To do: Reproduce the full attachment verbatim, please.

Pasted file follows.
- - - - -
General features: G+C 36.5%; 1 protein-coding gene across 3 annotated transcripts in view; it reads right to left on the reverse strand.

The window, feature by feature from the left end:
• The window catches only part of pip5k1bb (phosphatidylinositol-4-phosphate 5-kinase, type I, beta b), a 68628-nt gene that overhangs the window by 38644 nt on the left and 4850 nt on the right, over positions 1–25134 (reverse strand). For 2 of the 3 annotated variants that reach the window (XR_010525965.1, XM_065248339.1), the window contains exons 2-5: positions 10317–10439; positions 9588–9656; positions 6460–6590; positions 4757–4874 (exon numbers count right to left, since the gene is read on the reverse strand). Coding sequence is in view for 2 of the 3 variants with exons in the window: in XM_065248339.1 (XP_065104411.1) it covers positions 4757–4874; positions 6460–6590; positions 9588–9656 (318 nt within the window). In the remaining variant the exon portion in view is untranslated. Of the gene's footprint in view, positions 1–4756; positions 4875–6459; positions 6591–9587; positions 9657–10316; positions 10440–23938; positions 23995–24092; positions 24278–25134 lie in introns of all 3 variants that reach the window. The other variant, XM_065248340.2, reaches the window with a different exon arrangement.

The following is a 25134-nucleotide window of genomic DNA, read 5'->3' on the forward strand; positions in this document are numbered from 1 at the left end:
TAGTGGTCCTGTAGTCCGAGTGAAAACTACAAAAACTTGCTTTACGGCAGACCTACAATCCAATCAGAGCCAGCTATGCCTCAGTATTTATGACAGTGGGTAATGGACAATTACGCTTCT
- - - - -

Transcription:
General features: G+C 36.5%; 1 protein-coding gene across 3 annotated transcripts in view; it reads right to left on the reverse strand.

The window, feature by feature from the left end:
• The window catches only part of pip5k1bb (phosphatidylinositol-4-phosphate 5-kinase, type I, beta b), a 68628-nt gene that overhangs the window by 38644 nt on the left and 4850 nt on the right, over positions 1–25134 (reverse strand). For 2 of the 3 annotated variants that reach the window (XR_010525965.1, XM_065248339.1), the window contains exons 2-5: positions 10317–10439; positions 9588–9656; positions 6460–6590; positions 4757–4874 (exon numbers count right to left, since the gene is read on the reverse strand). Coding sequence is in view for 2 of the 3 variants with exons in the window: in XM_065248339.1 (XP_065104411.1) it covers positions 4757–4874; positions 6460–6590; positions 9588–9656 (318 nt within the window). In the remaining variant the exon portion in view is untranslated. Of the gene's footprint in view, positions 1–4756; positions 4875–6459; positions 6591–9587; positions 9657–10316; positions 10440–23938; positions 23995–24092; positions 24278–25134 lie in introns of all 3 variants that reach the window. The other variant, XM_065248340.2, reaches the window with a different exon arrangement.

The following is a 25134-nucleotide window of genomic DNA, read 5'->3' on the forward strand; positions in this document are numbered from 1 at the left end:
TAGTGGTCCTGTAGTCCGAGTGAAAACTACAAAAACTTGCTTTACGGCAGACCTACAATCCAATCAGAGCCAGCTATGCCTCAGTATTTATGACAGTGGGTAATGGACAATTACGCTTCT